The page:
a reply to: JimNasium
Nice Jim- Here is another:The Meaning Of Life
by Joseph Rowlands
(This speech was given at SOLOC1 in 2002)
What is life? What do we mean when we say the word? Since the word stands at the center of Objectivist ethics, the answer to this question has
wide-reaching implications. We say that life is our standard of evaluation when judging morality. It seems like it'd be a good idea to take a closer
look at the term. This lecture is intended to determine what exactly is the meaning of the word life. I'll discuss different possible meanings, and
the implications of both.
So to start, I'm making the claim that there are two very different, competing ideas for the meaning of life. I call these the static and the dynamic
view of life. I believe the static view of life is the more predominant view. I also believe it to be the incorrect view, which I'll attempt to show
throughout this lecture.. The dynamic view of life is far less common, but appears to be more precise and useful. I'll start with an explanation of
the two competing views of life, before comparing and contrasting them. I'll begin with the static view of life.
Static View of Life:
The static view of life holds that life is a state. It's like a position you get to. An end point you secure or maintain. An analogy is being satiated
after a nice meal. You've arrived at the state, or secured it. Over time, you start to lose the position, though. You automatically move farther away
from it. You can then act again in order to re-secure the position. Without action, you'll eventually stop being satisfied, and become hungry.
In this view, life is the opposite of death. Death is the state at which your mind and body stop functioning. It's a point that when you reach it, it
fundamentally changes what you are. You go from being a living breathing entity, to a corpse. In this sense, death is very clear-cut. We can take a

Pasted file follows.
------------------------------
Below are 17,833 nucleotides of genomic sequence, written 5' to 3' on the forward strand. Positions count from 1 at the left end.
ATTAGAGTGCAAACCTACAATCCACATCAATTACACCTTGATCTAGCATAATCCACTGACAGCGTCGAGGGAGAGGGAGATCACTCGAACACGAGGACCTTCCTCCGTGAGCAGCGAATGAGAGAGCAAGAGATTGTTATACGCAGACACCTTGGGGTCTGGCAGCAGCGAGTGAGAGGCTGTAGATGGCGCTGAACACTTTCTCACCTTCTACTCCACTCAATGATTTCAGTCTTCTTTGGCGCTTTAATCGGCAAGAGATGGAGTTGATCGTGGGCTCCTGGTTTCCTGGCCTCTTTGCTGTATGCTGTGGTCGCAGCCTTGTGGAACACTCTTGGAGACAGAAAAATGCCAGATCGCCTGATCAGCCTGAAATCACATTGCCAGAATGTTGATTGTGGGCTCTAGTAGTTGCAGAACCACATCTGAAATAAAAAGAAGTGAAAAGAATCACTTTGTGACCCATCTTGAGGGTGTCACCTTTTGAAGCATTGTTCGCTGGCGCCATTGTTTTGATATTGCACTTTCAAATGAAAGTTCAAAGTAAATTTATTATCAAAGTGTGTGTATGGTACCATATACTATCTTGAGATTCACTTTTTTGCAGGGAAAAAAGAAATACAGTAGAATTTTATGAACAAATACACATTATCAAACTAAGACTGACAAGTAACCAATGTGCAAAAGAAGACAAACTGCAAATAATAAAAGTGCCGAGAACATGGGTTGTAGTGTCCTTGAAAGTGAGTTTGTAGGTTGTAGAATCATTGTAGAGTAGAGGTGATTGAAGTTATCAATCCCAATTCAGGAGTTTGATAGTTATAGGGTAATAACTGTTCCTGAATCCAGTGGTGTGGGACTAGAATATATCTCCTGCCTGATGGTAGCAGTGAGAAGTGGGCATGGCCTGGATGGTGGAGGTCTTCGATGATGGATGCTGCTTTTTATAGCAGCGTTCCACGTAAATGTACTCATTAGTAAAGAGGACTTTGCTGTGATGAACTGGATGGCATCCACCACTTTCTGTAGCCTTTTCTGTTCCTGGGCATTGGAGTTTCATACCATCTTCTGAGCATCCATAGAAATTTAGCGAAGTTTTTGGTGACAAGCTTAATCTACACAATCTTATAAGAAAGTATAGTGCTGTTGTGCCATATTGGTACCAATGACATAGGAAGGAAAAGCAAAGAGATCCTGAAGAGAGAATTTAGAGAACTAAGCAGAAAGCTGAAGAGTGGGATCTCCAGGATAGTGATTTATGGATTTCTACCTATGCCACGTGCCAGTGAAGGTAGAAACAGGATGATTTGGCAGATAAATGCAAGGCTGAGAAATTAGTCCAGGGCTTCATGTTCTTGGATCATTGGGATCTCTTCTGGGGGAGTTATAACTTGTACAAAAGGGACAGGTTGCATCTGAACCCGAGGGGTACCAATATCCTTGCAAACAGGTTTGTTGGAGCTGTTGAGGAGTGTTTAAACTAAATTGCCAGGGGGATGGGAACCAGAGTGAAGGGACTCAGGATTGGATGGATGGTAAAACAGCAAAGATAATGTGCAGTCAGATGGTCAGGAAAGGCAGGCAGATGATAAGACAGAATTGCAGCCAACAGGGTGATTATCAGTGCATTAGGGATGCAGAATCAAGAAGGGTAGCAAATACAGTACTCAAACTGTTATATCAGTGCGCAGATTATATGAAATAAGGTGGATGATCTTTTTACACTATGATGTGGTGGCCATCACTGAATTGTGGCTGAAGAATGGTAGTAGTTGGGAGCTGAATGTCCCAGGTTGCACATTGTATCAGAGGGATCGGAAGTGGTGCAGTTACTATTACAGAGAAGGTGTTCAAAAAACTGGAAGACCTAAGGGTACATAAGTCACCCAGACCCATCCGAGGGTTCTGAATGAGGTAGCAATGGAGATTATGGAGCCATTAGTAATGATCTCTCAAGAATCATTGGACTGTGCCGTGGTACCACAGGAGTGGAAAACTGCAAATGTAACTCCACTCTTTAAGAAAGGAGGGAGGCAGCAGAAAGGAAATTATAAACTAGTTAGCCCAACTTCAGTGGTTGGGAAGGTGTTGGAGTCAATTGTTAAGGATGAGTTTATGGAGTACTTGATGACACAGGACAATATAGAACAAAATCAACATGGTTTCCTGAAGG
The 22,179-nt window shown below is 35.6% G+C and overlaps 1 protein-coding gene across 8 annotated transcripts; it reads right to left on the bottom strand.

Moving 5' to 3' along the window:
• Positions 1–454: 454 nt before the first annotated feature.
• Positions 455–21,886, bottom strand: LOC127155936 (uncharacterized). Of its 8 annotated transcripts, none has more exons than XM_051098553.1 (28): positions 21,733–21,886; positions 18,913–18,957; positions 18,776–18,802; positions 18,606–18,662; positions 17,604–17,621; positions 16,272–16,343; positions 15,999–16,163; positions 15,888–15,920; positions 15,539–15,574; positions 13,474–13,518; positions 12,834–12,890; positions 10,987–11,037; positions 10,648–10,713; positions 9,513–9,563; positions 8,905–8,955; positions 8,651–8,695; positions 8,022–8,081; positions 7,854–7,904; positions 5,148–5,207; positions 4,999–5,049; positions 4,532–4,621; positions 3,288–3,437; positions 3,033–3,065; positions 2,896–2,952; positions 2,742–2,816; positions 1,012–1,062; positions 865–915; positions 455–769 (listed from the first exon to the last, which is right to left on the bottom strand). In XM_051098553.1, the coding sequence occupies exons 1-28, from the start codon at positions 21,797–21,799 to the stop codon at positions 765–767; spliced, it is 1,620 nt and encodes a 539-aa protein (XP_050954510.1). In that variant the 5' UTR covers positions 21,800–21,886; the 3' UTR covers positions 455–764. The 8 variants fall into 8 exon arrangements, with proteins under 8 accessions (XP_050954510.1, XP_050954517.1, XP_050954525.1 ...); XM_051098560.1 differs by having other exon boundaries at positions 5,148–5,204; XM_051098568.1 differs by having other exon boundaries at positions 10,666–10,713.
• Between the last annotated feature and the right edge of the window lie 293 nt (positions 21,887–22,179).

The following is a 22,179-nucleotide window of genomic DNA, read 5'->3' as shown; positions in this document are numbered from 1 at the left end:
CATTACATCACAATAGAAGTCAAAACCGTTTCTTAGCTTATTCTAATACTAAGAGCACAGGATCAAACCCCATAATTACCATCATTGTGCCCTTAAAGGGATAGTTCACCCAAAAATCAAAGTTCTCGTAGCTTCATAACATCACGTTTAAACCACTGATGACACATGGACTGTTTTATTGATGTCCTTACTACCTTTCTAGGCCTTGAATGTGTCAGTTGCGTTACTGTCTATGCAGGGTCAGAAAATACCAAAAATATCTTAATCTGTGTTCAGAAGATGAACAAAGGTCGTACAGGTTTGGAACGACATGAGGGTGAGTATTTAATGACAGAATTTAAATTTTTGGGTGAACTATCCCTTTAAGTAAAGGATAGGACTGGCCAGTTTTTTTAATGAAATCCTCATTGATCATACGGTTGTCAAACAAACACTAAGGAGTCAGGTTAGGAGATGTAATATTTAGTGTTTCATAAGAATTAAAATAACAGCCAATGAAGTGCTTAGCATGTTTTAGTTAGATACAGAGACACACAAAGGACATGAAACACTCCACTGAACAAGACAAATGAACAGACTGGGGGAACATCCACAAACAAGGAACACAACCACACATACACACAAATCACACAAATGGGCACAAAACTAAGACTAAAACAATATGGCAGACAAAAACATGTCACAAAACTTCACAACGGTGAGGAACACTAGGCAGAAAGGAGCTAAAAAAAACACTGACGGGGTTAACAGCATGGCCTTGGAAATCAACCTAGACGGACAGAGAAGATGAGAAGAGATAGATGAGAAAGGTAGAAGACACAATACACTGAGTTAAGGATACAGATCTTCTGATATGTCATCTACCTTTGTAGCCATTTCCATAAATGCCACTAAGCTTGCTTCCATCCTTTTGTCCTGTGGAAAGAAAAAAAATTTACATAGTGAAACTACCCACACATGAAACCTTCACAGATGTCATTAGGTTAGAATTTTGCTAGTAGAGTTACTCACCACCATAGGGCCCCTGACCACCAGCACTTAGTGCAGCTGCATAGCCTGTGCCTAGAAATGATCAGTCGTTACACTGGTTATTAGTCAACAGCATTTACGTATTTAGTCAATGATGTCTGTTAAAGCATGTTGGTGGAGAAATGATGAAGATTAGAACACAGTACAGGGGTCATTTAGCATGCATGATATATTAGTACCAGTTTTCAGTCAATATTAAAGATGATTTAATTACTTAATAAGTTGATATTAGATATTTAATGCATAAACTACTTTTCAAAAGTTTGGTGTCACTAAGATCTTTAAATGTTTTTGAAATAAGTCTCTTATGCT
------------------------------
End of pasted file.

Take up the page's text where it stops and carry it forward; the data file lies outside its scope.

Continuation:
similar view of life. Life, then, is the state in which your mind and body still function. It's the condition before death.
With this view of life in mind, let's look at some implications to this view of life. To start, since life is our standard of morality, what
implications would that have on our ethics. What kind of actions would we take, and how will we evaluate those actions according to this view.
If you think of life as the state of not being dead, there's a lot of things you can do to prevent death. You can put a large zone of comfort between
you and death. The easiest example is having lots of money. Money can buy medical treatment, food, clothing, shelter, self-defense...the list goes on
and on. So to ensure your life, you could seek to gain large sums of money.
Next, your health is an important indication of how far away you are from death. You can even say it's the direct measure. Money is an abstract
measurement of how far you are from death. It adds long term security, and protection against surprises. Health, though, is right there. If you fail
in any of your needs in life, you can see your health deteriorate. Everything is geared towards increasing your health, and decreasing illness.
Then there's risk. If life is a state, then you have to avoid actions that might lead to death. Risk-minimization is important. In modern days, where
medical science is pretty useful, and food is abundant, non-natural death is relatively very dangerous. Sudden accidents can kill you even if you're
very healthy, and have lots of money. So reducing risks is one of the ways of promoting life.
You can continue this method of looking at life, and determining values. Some are more abstract. Capitalism, for instance, reduces threats of war,